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What bacteria cause infection-induced struvite stones, which are common in dogs?

canine struvite urolithsOf the approximately 65,000 canine stones analyzed by the Minnesota Urolith Center in 2021, 41% were struvite of which most were infection-induced.  In female dogs, struvite is the most common urolith type, representing 74% of submissions.  The formation of infection-induced struvite stones depends on the generation of both ammonium ions and alkaline urine.  These conditions are met in clinical cases through the action of urease-producing bacteria.  The most common bacteria isolated from the urine of dogs with struvite stones or cultured from struvite stones was Staphylococcus spp., which occurred in more than 85% of evaluations (1-3).  Many Staphylococcal bacteria produce urease, the enzyme that hydrolyzes urea into ammonia.  Ammonia subsequently reacts with water producing ammonium ions and hydroxide ions, the latter of which alkalinizes the urine (see the making of infection-induced struvite below).  In humans, Proteus spp. is the most common urease-producing bacterium causing infection-induced struvite stones.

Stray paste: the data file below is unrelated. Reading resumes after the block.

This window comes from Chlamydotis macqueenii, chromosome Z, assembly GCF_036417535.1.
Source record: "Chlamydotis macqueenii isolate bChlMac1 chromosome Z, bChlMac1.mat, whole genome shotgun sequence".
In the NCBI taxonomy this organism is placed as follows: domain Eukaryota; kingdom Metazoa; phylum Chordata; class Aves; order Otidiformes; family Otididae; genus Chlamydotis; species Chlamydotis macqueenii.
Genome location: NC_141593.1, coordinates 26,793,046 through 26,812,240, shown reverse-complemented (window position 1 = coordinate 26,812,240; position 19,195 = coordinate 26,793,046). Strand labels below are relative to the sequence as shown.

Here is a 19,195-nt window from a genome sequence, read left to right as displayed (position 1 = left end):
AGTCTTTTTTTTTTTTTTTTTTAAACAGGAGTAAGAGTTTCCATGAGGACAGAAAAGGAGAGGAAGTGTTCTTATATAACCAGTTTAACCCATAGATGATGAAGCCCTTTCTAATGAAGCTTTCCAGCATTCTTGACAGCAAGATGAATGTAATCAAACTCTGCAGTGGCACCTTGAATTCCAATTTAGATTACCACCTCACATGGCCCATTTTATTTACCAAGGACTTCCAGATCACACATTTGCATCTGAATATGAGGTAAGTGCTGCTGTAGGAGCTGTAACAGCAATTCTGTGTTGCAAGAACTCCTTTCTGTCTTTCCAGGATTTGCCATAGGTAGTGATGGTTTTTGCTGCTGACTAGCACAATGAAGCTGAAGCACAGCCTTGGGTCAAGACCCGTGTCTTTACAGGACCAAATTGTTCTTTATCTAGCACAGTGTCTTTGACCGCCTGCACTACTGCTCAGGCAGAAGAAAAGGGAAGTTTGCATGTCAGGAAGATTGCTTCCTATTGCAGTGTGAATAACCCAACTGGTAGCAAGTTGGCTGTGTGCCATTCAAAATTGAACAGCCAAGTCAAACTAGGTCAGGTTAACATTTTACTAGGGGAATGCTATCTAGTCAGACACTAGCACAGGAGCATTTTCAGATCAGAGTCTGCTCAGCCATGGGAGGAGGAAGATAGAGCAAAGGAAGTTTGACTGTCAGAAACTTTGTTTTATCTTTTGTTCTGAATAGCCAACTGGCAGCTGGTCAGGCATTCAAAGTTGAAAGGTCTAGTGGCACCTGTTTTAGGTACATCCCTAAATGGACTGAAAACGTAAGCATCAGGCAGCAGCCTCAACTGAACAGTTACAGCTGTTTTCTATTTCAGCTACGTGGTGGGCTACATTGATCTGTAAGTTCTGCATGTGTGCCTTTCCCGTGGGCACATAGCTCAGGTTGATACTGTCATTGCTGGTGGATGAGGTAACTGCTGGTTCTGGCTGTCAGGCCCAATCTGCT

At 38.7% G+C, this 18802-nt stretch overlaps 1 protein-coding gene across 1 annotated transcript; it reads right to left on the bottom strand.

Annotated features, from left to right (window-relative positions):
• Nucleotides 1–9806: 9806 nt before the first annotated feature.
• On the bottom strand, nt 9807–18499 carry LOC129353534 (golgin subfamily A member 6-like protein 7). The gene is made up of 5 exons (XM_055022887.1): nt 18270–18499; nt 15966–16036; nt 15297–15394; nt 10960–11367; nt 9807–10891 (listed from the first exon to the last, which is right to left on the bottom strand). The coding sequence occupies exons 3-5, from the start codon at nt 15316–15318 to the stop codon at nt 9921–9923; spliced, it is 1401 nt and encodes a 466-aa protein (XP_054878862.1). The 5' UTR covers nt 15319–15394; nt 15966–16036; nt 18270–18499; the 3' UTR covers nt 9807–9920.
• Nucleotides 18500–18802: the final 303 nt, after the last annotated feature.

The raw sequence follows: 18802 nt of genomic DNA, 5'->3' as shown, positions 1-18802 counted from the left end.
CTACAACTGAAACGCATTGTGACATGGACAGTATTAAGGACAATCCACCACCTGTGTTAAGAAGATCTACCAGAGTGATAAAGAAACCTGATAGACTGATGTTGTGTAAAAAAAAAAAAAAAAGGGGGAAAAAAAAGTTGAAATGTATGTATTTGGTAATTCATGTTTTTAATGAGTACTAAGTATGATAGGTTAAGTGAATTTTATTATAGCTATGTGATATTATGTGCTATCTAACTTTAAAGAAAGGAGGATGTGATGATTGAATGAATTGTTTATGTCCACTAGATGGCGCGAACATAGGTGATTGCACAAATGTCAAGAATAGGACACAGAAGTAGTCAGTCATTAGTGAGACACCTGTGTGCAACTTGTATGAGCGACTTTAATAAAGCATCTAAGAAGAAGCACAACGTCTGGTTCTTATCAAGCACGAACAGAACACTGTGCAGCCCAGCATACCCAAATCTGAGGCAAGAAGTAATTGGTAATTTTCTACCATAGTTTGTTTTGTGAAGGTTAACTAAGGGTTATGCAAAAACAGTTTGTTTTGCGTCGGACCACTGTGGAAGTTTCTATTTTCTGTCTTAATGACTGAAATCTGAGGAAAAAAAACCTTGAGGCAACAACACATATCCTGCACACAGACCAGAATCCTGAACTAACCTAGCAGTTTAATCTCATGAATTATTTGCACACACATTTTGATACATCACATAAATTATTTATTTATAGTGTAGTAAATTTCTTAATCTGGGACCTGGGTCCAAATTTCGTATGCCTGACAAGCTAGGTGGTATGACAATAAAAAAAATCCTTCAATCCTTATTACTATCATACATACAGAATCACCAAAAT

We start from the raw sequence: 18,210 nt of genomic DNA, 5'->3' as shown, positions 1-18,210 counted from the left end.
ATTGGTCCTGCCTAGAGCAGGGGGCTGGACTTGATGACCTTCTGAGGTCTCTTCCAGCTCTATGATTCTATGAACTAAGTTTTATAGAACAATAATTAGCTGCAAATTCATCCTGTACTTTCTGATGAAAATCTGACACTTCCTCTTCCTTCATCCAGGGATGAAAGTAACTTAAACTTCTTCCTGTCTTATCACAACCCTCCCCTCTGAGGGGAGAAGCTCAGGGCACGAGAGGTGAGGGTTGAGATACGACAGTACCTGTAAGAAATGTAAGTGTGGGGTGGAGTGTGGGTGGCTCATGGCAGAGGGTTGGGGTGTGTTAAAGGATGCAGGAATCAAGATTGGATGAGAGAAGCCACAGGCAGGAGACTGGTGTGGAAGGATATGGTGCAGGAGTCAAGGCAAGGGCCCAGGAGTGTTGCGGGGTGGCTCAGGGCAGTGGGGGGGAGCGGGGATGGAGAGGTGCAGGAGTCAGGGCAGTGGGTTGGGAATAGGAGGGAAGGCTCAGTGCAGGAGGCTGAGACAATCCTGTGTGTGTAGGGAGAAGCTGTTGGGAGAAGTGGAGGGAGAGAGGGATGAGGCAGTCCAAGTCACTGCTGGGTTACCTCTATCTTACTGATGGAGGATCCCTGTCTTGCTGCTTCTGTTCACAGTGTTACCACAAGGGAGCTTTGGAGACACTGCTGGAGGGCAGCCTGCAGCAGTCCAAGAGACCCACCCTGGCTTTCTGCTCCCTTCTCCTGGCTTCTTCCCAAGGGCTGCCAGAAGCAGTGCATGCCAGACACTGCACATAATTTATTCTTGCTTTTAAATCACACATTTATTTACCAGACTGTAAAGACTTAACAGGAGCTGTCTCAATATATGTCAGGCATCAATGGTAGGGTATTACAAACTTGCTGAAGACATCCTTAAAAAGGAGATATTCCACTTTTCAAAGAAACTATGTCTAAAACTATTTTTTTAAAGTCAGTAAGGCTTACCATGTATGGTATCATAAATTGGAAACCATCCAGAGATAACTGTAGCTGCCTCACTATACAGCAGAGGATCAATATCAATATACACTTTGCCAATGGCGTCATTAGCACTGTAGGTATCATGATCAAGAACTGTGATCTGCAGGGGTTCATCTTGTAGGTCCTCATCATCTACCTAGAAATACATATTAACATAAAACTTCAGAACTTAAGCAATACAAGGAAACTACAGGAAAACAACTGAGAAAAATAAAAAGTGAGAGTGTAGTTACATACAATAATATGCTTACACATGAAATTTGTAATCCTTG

diagram to make struvite

To dissolve infection-induced struvite, administer appropriate antibiotics to eradicate infection (based on urine culture and sensitivity) and provide therapeutic foods to acidify the urine and lower phosphorus, magnesium, and urea until uroliths are no longer detected on imaging.
The average time to complete dissolution of struvite uroliths in dogs is approximately 5 weeks (2,3).

Canine Struvite Dissolution
Canine Struvite Risk Management

1.  Perry et al. J Vet Diagn Invest. 25;2013:199-202.
2.  Dear et al. BMC Vet Res. 2019;15:273.
3.  Wingert et al. J Vet Intern Med. 35;2021;2287-2295.